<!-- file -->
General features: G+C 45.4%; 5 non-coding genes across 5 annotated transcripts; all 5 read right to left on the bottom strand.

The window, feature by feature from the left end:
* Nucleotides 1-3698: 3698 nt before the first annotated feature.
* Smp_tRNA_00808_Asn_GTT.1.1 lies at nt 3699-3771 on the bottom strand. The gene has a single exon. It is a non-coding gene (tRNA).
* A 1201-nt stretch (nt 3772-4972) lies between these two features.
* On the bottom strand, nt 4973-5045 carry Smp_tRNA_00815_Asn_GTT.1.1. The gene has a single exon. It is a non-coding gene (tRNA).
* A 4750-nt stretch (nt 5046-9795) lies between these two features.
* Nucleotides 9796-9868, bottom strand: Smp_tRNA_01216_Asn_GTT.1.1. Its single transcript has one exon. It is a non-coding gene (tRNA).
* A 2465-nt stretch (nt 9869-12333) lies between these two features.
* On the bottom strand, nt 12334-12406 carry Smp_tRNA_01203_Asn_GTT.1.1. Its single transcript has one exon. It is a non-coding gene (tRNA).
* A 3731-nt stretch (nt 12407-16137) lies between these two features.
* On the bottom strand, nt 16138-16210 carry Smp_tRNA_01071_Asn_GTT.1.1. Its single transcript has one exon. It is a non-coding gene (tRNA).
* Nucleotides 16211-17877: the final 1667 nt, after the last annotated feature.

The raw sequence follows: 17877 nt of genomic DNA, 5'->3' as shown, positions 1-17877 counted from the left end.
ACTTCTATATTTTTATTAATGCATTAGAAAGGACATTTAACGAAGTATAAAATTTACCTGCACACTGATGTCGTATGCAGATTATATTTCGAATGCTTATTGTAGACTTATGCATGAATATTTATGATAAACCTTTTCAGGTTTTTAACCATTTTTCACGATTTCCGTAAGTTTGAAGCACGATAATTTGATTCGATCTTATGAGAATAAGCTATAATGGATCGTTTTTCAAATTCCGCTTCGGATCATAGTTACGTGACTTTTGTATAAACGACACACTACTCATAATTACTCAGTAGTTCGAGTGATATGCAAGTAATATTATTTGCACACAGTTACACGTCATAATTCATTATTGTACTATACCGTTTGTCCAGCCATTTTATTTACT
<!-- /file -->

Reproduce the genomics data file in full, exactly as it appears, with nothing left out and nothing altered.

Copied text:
General features: G+C 45.4%; 5 non-coding genes across 5 annotated transcripts; all 5 read right to left on the bottom strand.

The window, feature by feature from the left end:
* Nucleotides 1-3698: 3698 nt before the first annotated feature.
* Smp_tRNA_00808_Asn_GTT.1.1 lies at nt 3699-3771 on the bottom strand. The gene has a single exon. It is a non-coding gene (tRNA).
* A 1201-nt stretch (nt 3772-4972) lies between these two features.
* On the bottom strand, nt 4973-5045 carry Smp_tRNA_00815_Asn_GTT.1.1. The gene has a single exon. It is a non-coding gene (tRNA).
* A 4750-nt stretch (nt 5046-9795) lies between these two features.
* Nucleotides 9796-9868, bottom strand: Smp_tRNA_01216_Asn_GTT.1.1. Its single transcript has one exon. It is a non-coding gene (tRNA).
* A 2465-nt stretch (nt 9869-12333) lies between these two features.
* On the bottom strand, nt 12334-12406 carry Smp_tRNA_01203_Asn_GTT.1.1. Its single transcript has one exon. It is a non-coding gene (tRNA).
* A 3731-nt stretch (nt 12407-16137) lies between these two features.
* On the bottom strand, nt 16138-16210 carry Smp_tRNA_01071_Asn_GTT.1.1. Its single transcript has one exon. It is a non-coding gene (tRNA).
* Nucleotides 16211-17877: the final 1667 nt, after the last annotated feature.

The raw sequence follows: 17877 nt of genomic DNA, 5'->3' as shown, positions 1-17877 counted from the left end.
ACTTCTATATTTTTATTAATGCATTAGAAAGGACATTTAACGAAGTATAAAATTTACCTGCACACTGATGTCGTATGCAGATTATATTTCGAATGCTTATTGTAGACTTATGCATGAATATTTATGATAAACCTTTTCAGGTTTTTAACCATTTTTCACGATTTCCGTAAGTTTGAAGCACGATAATTTGATTCGATCTTATGAGAATAAGCTATAATGGATCGTTTTTCAAATTCCGCTTCGGATCATAGTTACGTGACTTTTGTATAAACGACACACTACTCATAATTACTCAGTAGTTCGAGTGATATGCAAGTAATATTATTTGCACACAGTTACACGTCATAATTCATTATTGTACTATACCGTTTGTCCAGCCATTTTATTTACT